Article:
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English Satire : Clark Lectures - James R. Sutherland

English Satire

Clark Lectures

Paperback

Published: 3rd March 1962
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Professor Sutherland's Clark Lectures begin with a definition of satire, distinguishing it from comedy and emphasising the special qualities of the satirical author's motives and his participation in and enjoyment of the use of his talent. He then discusses primitive and popular forms; and there follow four chapters in satire in verse, in prose, in the novel and in the theatre. Each is historical, ranging from the beginnings of modern English literature to Shaw and Orwell. Due consideration if given to classical and medieval traditions, but the real core of the argument is an analysis of the great English satirists, their standpoint, style and method, with ample and enjoyable quotation. Dryden, Swift and Pope are given the most attention but in each chapter Professor Sutherland touches on a number of topics and authors including Fielding, Austen, Peacock, Dickens and Thackeray. A valuable unified account of the nature and resources of satire and the achievements of English satirists.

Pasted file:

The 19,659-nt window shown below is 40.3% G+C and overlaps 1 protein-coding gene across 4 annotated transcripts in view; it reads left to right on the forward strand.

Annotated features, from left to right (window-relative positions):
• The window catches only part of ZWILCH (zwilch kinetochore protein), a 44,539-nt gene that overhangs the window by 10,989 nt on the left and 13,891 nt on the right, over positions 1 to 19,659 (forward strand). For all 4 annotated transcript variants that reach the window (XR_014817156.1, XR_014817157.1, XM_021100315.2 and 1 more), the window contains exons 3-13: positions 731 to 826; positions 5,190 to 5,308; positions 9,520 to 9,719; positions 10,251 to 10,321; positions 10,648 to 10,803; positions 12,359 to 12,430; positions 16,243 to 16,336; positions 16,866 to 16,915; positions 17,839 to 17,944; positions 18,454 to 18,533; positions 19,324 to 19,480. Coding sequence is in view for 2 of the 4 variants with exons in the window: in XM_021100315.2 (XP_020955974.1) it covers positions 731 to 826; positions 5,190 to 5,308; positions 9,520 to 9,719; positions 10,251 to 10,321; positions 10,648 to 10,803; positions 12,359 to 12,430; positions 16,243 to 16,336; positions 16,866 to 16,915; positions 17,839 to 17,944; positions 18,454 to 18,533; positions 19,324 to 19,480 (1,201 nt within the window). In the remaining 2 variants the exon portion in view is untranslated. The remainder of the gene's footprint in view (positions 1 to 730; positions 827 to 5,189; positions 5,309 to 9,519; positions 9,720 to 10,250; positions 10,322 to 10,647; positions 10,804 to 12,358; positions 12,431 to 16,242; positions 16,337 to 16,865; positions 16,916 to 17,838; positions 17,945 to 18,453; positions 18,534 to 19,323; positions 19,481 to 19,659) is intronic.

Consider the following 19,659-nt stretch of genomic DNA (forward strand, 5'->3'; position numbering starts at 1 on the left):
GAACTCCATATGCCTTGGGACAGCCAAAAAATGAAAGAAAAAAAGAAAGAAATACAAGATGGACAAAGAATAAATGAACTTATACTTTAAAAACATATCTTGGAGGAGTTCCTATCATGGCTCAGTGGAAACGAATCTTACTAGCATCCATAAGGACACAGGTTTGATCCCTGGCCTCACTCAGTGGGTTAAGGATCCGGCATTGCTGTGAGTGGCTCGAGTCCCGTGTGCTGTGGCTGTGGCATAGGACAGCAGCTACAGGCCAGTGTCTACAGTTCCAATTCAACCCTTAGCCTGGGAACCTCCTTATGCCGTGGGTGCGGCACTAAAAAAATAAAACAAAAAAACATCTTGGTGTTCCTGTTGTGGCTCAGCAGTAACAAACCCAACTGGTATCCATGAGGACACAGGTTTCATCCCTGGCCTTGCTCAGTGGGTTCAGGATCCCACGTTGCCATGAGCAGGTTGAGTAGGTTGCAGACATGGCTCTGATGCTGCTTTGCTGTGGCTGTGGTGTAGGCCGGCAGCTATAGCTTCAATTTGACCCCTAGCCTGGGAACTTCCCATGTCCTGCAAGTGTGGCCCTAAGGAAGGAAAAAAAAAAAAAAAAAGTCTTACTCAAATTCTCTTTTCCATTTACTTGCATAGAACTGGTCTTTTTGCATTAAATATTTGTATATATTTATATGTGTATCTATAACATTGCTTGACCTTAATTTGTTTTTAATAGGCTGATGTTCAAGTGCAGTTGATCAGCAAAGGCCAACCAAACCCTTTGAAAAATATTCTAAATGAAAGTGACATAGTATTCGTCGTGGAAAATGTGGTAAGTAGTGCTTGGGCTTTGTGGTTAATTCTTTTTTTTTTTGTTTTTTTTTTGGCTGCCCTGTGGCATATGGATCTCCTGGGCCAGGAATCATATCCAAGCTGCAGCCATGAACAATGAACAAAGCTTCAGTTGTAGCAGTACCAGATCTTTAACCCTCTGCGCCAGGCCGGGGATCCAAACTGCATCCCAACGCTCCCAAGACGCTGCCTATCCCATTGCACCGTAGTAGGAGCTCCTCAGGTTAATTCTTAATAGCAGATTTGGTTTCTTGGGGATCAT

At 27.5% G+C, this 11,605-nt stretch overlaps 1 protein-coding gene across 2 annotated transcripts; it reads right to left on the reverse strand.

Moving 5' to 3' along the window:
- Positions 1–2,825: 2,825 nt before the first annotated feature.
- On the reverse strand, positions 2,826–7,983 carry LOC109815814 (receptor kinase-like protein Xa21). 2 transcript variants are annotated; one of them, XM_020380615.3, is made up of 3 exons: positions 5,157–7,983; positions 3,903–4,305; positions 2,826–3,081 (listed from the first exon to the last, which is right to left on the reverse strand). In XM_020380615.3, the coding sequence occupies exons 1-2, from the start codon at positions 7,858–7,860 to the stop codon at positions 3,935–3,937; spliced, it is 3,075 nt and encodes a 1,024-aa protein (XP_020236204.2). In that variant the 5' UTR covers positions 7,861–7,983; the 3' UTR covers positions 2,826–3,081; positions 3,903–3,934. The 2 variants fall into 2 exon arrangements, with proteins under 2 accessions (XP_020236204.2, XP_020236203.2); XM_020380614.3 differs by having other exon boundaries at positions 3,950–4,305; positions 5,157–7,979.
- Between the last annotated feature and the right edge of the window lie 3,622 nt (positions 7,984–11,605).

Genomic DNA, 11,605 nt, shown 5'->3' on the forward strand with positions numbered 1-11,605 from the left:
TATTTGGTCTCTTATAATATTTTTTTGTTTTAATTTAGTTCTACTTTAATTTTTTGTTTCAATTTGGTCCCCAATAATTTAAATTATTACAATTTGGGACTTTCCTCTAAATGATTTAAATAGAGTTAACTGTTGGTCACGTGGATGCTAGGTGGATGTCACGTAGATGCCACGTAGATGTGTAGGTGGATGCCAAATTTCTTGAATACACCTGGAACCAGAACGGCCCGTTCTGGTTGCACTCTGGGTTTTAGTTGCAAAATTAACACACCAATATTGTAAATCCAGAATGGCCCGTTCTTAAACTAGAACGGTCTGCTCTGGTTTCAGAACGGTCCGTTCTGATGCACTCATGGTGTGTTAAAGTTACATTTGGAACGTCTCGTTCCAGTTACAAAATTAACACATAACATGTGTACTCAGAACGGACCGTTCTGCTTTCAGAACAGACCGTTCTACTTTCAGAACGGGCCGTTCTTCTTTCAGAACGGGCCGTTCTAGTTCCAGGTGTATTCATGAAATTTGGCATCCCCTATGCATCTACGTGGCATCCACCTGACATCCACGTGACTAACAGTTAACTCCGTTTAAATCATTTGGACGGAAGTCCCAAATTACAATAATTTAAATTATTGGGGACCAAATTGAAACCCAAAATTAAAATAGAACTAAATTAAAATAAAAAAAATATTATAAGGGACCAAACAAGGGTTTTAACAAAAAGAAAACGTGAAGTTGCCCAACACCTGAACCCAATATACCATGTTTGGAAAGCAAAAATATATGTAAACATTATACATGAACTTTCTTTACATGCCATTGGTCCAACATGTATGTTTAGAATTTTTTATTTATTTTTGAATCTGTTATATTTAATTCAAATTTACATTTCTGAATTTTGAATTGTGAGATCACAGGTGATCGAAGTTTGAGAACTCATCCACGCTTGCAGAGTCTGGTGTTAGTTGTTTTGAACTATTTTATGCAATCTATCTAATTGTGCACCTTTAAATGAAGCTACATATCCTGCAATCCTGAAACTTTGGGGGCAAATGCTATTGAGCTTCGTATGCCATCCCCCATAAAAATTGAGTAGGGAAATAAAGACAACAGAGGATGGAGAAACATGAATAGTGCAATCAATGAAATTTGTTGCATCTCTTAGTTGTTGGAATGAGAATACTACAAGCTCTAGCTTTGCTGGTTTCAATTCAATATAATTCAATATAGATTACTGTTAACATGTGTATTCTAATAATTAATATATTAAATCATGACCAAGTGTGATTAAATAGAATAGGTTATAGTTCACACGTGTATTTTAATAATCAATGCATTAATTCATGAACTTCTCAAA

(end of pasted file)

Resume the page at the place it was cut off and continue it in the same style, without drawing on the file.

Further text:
Preface
The nature of satire
The primitives: invective and lampoon
Verse satire
Prose satire
The novel
Satire in the theatre
Conclusion
Notes
Index
Table of Contents provided by Publisher. All Rights Reserved.

ISBN: 9780521091756
ISBN-10: 0521091756
Series: Clark Lectures
Audience: Tertiary; University or College
Format: Paperback
Language: English
Number Of Pages: 188
Published: 3rd March 1962
Publisher: Cambridge University Press
Country of Publication: GB
Dimensions (cm): 20.3 x 12.7  x 1.1
Weight (kg): 0.21